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Battle of Lake Erie Page 2

At 11:45 a.m. the Detroit fired the first shot at extreme range, a 24-pounder that splashed harmlessly near the Lawrence. A few minutes later a second 24-pounder was fired, but this time the heavy ball punched through the bulwarks of the Lawrence and flying splinters killed and wounded American sailors. The Lawrence's carronades were still far out of range, so Perry issued orders to the Scorpion, with one long 24-pounder, and the Ariel, with four long 12-pounders, to open fire. For the next thirty minutes Perry struggled to close within range, during which time the Lawrence was forced to pass almost the entire British battle line, suffering punishment all the way.

Another problem for Perry was the small gunboats bringing up the rear of his battle line. Because the wind was light the little schooners and sloop fell behind early, and even with all sail set and sweeps working, when the battle opened they were still two miles astern and temporarily out of the fray.
 
Battle of Lake Erie 1

Battle of Lake Erie

NPS Photo

At 12:15 p.m. Perry fetched up within range, luffing his flagship to bring her starboard guns to bear. When the Lawrence loosed her broadside the heavy 32-pounders crashed into the British ships; as soon as the Niagara moved in the advantage would rest with the Americans. The commodore peered astern, expecting to see the Niagara edging in toward the Queen Charlotte, but instead of closing, Perry was shocked to note that Jesse Elliott had brailed the Niagara's jib and backed her main topsail, a tactic which held the Niagara dead in the water.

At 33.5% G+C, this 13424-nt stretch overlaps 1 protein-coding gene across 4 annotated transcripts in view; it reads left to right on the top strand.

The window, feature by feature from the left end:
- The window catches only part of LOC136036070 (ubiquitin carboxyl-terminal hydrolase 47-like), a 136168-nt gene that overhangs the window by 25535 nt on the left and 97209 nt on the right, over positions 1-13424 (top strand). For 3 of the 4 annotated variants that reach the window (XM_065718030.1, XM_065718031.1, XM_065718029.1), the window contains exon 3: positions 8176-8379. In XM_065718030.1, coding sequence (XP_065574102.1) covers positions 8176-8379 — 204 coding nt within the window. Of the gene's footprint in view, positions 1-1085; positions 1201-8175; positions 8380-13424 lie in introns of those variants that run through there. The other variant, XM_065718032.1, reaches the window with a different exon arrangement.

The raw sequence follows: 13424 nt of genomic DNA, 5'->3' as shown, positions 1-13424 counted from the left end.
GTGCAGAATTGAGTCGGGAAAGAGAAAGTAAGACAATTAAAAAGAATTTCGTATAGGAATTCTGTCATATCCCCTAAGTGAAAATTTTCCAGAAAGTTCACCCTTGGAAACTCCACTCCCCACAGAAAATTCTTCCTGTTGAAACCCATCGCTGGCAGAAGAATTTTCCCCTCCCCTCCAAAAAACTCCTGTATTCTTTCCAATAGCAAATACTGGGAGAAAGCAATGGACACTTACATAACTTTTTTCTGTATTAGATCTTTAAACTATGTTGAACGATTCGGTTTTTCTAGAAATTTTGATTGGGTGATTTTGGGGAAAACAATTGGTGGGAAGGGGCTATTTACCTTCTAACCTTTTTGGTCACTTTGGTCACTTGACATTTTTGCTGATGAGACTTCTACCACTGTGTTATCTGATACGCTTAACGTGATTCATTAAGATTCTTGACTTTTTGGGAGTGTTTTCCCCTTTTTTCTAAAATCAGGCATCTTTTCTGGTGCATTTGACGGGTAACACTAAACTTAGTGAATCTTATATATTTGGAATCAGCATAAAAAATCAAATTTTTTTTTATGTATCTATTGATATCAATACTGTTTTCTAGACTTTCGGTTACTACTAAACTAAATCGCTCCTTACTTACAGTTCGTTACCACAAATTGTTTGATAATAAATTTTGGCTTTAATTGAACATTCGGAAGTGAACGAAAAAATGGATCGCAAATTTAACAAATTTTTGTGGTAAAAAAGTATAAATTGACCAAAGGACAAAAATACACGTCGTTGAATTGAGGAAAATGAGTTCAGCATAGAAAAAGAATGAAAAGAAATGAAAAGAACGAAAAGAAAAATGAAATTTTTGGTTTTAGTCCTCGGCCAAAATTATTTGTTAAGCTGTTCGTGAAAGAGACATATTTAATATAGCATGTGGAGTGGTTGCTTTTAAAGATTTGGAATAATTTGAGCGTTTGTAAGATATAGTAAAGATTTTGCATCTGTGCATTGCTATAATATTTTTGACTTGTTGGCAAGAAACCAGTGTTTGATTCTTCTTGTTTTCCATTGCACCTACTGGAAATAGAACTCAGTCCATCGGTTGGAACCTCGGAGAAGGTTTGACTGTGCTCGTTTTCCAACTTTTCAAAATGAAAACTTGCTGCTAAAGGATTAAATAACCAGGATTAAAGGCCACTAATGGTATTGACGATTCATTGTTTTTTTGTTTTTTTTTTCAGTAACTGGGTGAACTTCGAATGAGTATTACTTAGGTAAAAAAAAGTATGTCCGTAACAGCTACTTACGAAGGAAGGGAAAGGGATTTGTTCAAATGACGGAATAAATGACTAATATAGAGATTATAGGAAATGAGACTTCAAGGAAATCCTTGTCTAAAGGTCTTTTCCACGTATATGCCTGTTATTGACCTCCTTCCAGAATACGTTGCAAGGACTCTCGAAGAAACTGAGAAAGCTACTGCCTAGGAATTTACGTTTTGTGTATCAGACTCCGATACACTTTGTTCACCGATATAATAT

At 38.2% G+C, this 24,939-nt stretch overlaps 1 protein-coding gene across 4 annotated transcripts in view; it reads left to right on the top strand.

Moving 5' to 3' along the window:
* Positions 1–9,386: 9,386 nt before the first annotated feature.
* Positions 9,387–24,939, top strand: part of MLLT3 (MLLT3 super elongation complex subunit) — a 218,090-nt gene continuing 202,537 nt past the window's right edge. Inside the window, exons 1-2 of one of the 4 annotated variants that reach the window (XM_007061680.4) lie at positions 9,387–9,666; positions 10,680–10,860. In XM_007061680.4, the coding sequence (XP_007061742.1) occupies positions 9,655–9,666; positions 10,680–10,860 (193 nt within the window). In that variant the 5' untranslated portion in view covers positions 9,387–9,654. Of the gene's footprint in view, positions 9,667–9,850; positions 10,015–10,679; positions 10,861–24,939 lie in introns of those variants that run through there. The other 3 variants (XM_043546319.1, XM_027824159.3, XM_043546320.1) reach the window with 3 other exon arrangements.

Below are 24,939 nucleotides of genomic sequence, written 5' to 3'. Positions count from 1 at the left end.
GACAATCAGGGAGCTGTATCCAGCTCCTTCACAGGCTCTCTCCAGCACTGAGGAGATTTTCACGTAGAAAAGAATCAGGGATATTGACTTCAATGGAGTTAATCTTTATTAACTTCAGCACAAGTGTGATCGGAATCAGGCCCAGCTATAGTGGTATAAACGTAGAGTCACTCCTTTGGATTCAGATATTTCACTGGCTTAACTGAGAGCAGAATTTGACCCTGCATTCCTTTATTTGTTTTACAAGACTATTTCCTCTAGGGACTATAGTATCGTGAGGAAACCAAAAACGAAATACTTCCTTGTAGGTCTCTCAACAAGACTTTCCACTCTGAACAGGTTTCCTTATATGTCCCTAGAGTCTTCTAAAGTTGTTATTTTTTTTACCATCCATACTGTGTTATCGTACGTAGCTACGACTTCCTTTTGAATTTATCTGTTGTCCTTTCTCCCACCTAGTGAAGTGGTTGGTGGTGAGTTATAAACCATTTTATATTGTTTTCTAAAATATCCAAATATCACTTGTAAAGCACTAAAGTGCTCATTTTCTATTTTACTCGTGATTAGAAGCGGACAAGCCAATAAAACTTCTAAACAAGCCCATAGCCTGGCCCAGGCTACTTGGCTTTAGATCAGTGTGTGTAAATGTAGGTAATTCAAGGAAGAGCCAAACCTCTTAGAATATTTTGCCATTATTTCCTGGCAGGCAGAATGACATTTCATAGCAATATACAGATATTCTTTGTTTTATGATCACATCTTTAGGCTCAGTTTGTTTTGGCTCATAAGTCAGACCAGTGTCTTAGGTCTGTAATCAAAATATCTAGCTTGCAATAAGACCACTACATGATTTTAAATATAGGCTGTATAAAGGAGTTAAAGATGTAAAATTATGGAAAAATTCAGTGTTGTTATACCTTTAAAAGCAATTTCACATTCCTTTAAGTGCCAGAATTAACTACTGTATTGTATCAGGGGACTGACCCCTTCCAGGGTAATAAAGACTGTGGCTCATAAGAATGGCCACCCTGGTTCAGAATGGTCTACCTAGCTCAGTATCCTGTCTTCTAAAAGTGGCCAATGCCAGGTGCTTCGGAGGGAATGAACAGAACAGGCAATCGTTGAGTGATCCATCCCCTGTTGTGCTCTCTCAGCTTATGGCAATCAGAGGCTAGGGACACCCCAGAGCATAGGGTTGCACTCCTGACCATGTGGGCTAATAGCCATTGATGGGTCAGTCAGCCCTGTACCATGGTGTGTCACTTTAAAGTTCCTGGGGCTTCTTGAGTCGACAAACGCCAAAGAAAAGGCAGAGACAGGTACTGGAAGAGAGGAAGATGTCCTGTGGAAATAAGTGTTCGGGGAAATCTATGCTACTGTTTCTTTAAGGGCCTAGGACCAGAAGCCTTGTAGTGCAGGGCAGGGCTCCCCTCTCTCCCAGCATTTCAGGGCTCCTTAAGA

Elliott's actions were somewhat justified initially. The Caledonia, directly ahead of the Niagara, also shortened sail. The Caledonia's commander, facing the Queen Charlotte's vastly superior broadside, wisely decided to stand off and not futilely jeopardize his vessel. Since one of Elliott's two procedural directives dictated that he maintain his position in line, Perry's second-in-command was simply following his superior's orders. Elliott opened with the Niagara's 12-pounder bow chaser, which in his current position astern of the Caledonia was the only gun able to bear.

As the battle progressed the Caledonia continued to hesitate, so Elliott decided to range in front of the smaller brig. The Niagara's captain displayed initiative by abandoning the rigid line-of-battle tactic, justifiably disregarding one of his superior's orders. Having made his move Elliott could now follow Perry's second specific order, to engage his designated adversary at close range - the Niagara's pre-ordained opponent was the Queen Charlotte. But instead of closing with the British line Elliott eased the Niagara to windward, angling slightly away from the enemy ships. The reason for Elliott's questionable movement is still being debated, but regardless of motive the Niagara's carronades, almost forty percent of Perry's total broadside strength, sat indolently out of range.

With the Niagara lingering to windward the Queen Charlotte's guns were rendered useless. The commander of the second largest British vessel, possibly not understanding his adversary's move but anxious to bring his guns to bear, allowed his vessel to pay off and glide forward of the General Hunter, where she could assist the Detroit against the Lawrence. Practically ignoring the smaller American support vessels, the Detroit, Queen Charlotte, and General Hunter focused their broadsides, pounding the Lawrence while the Niagara remained a spectator. Fighting desperately the American flagship inflicted considerable damage upon the British, but the Lawrence was overwhelmed by superior firepower.
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Did You Know?

Brig Niagara sails between the British line.

Commodore Perry, aboard the Niagara, won the first US Navy fleet action and captured an entire British squadron. Perry reported "Dear General (Harrison): We have met the enemy and they are ours. Two ships, two brigs, one schooner and one sloop. Yours with great respect and esteem, O.H. Perry".